Friday, March 2, 2007

Today's Jeremiad

A series of decisions issued yesterday by the District of Columbia Court of Appeals highlight the fundamental flaw in the jurisdiction's approach to bar discipline cases. The culprit is the court's Rule XI, section 9(g)(1), which requires the court to adopt the sanction proposed by its Board on Professional Responsibility "unless to do so would foster a tendency toward inconsistent dispositions for comparable conduct or would otherwise be unwarranted." This rule has led to acquiesence in the present Board's lenient response to dishonest conduct that has ill served the public interest.

The first case involved an attorney who had falsified his resume and altered his law school transcript. Sanction: 30 day suspension with automatic reinstatement. The second matter was an attorney who had made false statements to a tribunal, engaged in unauthorized practice, dishonesty and conduct that had seriously interefered with the administration of justice. Sanction: 90 day suspension with automatic reinstatement.

The third case is the most distressing one-- the attorney had engaged in serious neglect of a client's matter and had thereafter actively concealed the errors from the client. The hearing committee rejected as incredible the attorney's attempt to shift the blame for the misconduct. Bar Counsel sought a greater sanction than the Board's proposed 60 days with automatic reinstatement. The court felt that Bar Counsel's sanction views "carrie[d] some persuasion" but imposed the lenient sanction in the name of deference.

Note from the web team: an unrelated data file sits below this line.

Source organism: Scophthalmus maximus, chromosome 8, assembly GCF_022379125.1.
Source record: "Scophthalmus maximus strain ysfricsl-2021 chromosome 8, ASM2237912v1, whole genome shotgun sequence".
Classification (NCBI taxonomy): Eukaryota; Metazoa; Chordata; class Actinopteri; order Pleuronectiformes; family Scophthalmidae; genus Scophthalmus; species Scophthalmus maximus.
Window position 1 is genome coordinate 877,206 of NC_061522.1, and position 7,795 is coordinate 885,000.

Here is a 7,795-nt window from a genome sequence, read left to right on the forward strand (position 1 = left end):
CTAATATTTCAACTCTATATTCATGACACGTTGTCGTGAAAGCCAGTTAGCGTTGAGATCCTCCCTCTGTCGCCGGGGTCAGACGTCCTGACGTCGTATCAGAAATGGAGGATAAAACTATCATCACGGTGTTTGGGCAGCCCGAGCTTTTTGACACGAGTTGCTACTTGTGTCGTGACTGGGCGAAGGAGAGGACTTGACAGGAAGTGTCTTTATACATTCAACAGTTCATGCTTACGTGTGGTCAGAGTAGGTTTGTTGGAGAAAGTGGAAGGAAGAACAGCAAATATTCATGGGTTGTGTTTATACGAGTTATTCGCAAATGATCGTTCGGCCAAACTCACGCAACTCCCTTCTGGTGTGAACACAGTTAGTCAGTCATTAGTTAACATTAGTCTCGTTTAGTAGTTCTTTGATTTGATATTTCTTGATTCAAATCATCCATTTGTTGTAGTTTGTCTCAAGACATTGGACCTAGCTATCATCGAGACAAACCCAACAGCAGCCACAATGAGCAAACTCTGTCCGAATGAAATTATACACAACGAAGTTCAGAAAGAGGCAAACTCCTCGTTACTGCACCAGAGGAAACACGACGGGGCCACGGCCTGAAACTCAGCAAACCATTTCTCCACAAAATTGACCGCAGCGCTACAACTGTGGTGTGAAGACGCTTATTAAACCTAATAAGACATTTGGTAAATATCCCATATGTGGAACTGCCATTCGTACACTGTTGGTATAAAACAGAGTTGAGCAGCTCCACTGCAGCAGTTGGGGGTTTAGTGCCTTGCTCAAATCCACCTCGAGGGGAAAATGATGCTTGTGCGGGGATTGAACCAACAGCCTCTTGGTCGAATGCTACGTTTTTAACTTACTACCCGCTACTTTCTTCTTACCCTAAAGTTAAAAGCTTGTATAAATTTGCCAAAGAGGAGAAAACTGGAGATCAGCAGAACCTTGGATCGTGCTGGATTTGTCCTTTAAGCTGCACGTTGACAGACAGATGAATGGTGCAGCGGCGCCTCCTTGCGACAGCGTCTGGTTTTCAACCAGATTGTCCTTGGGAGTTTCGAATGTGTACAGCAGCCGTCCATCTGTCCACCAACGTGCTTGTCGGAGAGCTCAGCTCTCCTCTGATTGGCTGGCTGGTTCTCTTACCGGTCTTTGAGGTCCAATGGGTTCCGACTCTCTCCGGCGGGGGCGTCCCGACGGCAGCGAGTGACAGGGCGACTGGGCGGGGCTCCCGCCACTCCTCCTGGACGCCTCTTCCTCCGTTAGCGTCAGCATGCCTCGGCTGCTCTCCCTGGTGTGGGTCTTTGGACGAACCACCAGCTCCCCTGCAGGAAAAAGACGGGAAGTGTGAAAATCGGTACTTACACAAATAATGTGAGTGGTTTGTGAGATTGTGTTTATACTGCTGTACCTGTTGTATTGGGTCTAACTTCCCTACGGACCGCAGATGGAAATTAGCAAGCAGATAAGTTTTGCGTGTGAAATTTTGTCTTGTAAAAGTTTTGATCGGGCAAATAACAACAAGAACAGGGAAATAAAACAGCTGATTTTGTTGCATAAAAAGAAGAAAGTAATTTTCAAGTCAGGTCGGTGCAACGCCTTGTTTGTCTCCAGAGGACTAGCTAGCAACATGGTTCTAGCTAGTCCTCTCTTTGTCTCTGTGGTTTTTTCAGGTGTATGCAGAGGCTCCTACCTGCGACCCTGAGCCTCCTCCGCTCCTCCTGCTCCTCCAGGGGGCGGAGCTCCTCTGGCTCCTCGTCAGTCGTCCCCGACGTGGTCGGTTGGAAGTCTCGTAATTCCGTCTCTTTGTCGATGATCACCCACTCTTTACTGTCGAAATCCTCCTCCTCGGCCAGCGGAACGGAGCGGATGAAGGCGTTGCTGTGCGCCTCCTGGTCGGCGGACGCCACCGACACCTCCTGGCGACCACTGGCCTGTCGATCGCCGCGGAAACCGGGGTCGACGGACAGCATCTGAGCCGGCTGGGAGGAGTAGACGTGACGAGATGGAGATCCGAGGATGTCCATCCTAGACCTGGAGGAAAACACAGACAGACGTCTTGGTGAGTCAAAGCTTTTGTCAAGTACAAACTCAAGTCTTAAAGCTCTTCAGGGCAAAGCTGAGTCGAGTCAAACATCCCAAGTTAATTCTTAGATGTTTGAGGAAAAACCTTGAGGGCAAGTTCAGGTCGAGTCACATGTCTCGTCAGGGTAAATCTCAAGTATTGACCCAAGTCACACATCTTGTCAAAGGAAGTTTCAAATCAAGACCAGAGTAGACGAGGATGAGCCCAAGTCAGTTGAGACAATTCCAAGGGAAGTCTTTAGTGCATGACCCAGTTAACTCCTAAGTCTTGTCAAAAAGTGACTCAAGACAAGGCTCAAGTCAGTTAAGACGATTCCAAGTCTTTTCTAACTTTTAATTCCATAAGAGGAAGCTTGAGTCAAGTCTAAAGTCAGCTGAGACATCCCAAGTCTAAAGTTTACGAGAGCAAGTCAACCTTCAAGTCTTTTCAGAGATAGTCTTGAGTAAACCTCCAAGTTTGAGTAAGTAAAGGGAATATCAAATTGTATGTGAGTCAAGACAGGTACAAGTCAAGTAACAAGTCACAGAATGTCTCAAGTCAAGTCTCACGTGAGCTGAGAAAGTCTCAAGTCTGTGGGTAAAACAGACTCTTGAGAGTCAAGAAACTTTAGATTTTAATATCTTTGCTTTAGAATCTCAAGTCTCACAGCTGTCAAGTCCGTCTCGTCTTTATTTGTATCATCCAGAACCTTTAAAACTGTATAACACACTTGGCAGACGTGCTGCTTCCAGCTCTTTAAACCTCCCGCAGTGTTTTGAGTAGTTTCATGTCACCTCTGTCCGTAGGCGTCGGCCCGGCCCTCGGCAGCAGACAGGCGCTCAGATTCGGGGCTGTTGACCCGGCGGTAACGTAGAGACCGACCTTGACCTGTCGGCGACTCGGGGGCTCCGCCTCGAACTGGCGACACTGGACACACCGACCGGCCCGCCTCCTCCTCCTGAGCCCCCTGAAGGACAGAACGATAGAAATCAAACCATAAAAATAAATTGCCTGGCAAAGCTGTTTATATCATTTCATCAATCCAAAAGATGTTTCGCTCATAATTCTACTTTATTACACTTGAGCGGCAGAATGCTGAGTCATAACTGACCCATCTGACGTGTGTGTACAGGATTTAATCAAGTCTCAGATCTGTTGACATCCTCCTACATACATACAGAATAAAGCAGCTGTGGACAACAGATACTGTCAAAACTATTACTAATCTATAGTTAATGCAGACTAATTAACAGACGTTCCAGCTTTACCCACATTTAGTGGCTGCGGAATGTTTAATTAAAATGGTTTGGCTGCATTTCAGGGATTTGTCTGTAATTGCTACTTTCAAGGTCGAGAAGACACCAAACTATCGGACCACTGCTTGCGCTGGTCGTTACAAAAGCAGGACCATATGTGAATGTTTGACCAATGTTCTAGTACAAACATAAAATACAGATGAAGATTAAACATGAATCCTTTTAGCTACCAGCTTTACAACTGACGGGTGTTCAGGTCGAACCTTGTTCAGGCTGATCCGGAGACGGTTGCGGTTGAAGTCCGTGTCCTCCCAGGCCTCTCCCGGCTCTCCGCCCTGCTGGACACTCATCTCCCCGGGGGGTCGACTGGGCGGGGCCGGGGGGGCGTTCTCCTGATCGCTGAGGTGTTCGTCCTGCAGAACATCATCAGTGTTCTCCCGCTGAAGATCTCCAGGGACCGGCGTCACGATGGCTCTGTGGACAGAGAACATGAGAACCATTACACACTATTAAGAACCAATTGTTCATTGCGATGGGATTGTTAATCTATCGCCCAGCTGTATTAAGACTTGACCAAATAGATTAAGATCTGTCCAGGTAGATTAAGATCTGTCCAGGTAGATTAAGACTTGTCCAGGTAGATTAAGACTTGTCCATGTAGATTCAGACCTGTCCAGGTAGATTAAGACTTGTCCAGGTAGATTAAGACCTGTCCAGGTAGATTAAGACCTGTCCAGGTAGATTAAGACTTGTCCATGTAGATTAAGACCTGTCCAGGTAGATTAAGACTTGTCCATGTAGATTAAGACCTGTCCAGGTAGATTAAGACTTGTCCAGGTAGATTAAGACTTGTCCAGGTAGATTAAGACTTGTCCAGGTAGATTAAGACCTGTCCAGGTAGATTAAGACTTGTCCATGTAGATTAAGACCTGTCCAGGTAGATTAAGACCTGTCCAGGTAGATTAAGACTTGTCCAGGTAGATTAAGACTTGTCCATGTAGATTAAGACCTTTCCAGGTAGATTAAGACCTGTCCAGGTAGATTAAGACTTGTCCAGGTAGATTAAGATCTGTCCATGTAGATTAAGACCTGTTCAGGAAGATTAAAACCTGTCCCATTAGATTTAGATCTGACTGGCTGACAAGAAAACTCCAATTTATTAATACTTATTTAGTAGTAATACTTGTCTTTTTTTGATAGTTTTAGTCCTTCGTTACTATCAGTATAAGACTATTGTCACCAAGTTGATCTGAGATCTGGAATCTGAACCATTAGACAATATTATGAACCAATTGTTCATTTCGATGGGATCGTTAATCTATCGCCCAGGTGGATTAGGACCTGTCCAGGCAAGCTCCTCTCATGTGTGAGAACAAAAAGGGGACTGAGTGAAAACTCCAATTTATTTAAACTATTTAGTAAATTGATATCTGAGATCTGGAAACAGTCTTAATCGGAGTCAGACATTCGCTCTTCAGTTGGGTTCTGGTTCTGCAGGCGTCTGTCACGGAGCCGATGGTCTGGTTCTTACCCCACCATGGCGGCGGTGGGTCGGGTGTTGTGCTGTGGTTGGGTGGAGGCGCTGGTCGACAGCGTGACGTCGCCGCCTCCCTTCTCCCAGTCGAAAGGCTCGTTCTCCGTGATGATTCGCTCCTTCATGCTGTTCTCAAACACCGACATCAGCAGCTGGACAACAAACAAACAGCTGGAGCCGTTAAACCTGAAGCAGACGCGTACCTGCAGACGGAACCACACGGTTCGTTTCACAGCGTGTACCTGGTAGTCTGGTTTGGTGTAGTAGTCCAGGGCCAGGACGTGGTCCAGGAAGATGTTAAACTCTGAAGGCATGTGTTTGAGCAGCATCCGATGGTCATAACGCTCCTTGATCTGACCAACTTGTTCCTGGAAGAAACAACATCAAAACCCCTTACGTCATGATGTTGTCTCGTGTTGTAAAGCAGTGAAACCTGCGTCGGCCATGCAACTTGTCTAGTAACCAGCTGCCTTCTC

These battles to get the Board to take serious dishonesty seriously are not just of recent vintage. I consider the cases where I challenged the Board's leniency as among the most important ones I handled at Bar Counsel. It is time for this court to take moral responsibility for its bar and to take to itself the authority to determine sanction de novo. Until that happens, an attorney who contemplates bad behavior in the District of Columbia may well conclude that it is an acceptable risk. (Mike Frisch)

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